Both counsel also agreed that the decision has to be intensely fact specific and is dependent upon the nature of the cause of action levelled against the defendant.

It had to be loss ‘falling within the measure of damage applicable to the wrong in question’.

There was no difficulty in measuring a loss at a time when the chance of introducing further valuation evidence became in reality impossible.  At that stage, W had lost the opportunity to invite the judge to assess her case based on what she asserted were the proper values of the properties and the jewellery.  On that hypothesis, she had lost a chance of arguing her case for a better outcome on fuller evidence.

The core question was still to identify the point at which W was ‘financially worse off’/had suffered ‘measurable' damage.

Mc Combe LJ considered that W's loss was sufficiently well measurable, if not precisely quantifiable, when she lost the ability to adduce the evidence that she avers that she should have been able to produce before the District Judge in the financial remedies proceedings.  That date may, in reality, have been shortly after the FDR.  It may have been when the ‘firm’ recognised, in January 2012, that any application to the Family Court to adduce more valuation evidence would have failed.  In the present case, it could hardly have been later than the end of the hearing on 16 March 2012.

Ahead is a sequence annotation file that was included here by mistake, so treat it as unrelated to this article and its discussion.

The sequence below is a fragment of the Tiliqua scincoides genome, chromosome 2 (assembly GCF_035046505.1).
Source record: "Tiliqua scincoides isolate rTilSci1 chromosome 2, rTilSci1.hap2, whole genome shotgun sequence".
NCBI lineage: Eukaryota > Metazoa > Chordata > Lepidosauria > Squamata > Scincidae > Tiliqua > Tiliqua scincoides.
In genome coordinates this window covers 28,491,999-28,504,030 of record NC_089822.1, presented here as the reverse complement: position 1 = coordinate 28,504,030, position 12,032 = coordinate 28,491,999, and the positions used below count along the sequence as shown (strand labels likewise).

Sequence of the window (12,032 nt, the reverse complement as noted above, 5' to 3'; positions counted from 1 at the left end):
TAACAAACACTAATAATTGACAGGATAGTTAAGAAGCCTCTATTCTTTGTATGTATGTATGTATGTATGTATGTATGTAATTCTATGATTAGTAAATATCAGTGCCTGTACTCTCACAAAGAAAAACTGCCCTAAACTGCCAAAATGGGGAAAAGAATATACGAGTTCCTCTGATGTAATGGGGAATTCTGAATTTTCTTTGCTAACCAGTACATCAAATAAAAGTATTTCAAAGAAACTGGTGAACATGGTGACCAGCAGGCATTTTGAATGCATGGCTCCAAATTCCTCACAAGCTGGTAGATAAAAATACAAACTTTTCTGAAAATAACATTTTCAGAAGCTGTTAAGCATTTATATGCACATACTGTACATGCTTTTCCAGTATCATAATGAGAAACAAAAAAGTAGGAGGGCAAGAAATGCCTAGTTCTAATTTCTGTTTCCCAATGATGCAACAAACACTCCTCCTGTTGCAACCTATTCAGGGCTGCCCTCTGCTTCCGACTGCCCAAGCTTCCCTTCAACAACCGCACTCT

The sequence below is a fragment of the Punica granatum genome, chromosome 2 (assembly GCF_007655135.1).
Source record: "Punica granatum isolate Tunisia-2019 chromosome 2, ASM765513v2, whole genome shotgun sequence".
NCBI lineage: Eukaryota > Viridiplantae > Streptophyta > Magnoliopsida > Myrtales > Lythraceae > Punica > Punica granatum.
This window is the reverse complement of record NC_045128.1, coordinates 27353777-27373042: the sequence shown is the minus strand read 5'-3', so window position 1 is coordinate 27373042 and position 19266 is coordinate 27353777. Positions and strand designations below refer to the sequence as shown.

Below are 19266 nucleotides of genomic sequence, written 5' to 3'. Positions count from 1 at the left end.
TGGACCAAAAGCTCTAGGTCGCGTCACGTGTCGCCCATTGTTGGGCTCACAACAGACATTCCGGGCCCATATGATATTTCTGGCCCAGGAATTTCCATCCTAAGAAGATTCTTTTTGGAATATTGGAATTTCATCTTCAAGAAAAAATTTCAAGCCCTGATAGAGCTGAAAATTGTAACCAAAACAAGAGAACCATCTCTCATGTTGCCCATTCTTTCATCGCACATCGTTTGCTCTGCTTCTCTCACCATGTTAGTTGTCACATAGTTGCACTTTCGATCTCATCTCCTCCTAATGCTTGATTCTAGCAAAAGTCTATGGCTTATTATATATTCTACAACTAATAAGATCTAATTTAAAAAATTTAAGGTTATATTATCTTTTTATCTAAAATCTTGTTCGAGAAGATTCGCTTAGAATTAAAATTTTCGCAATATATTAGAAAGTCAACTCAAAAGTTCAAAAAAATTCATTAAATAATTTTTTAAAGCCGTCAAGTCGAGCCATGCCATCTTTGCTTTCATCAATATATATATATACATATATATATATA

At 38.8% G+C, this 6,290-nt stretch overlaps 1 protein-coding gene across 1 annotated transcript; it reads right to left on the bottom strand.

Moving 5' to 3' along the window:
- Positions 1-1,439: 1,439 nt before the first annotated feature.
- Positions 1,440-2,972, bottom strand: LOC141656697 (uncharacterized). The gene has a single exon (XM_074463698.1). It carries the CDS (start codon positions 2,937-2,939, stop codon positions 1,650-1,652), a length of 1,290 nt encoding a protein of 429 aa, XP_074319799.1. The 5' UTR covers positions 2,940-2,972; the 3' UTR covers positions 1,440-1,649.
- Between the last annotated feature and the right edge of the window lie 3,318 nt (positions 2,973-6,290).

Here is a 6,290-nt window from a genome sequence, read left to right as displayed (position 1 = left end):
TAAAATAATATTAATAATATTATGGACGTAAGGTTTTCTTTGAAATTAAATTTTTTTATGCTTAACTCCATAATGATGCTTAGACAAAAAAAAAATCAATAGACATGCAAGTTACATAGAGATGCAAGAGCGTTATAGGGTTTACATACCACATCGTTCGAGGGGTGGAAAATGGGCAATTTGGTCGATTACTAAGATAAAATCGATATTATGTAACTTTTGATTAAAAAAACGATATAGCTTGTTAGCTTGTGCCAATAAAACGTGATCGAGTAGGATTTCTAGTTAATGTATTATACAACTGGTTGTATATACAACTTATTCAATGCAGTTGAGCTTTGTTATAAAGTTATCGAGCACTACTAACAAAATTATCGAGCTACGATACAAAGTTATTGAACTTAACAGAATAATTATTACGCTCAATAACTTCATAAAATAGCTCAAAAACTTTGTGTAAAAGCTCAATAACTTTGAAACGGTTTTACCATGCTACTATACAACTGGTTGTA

In this case, W's prospective result in the financial remedies hearing was diminished in quality because the base line for distribution of the matrimonial assets would be defined by what she contended were the inflated values of an important part of her assets. The sum that she would be likely to receive either on settlement or upon judgment would be calculated on those inflated values.

A claim to division of assets upon divorce is, however, a valuable right sounding in money. The object of the law is to compensate for damage caused by the loss or diminution of valuable rights by professional negligence.

The amount in money terms that a client is likely to realise in matrimonial proceedings will become clearer as the case progresses and his or her ‘rights' will have a readily estimable value that might fluctuate in estimation, in the course of the case.  That is not to say that it does not have value at the outset or until judgment or settlement.  It does not mean either that that value cannot be damaged by negligent conduct of the litigation in the period up to judgment.

A client's rights can be sensibly evaluated, and can be damaged by negligence, at almost any stage of the proceedings.

It is clear that after the FDR, or at latest after the Husband's solicitors made it clear in January 2012 that they would object to new valuation evidence, there was a real risk (indeed perhaps a near certainty) that the base line value of W's assets would be taken at what she says was an inflated value for the purpose of the financial relief proceedings. That inevitably meant that the value of her rights vis-à-vis the Husband were diminished. If one postponed that inevitability to 16 March 2012 (the end of the hearing), as the Circuit Judge did, it makes no difference to the outcome: damage was still suffered more than six years before the commencement of this action.

It is an interesting case because there is a tendency to think that the loss was only known when judgement was given, as W’s Counsel unsuccessfully argued.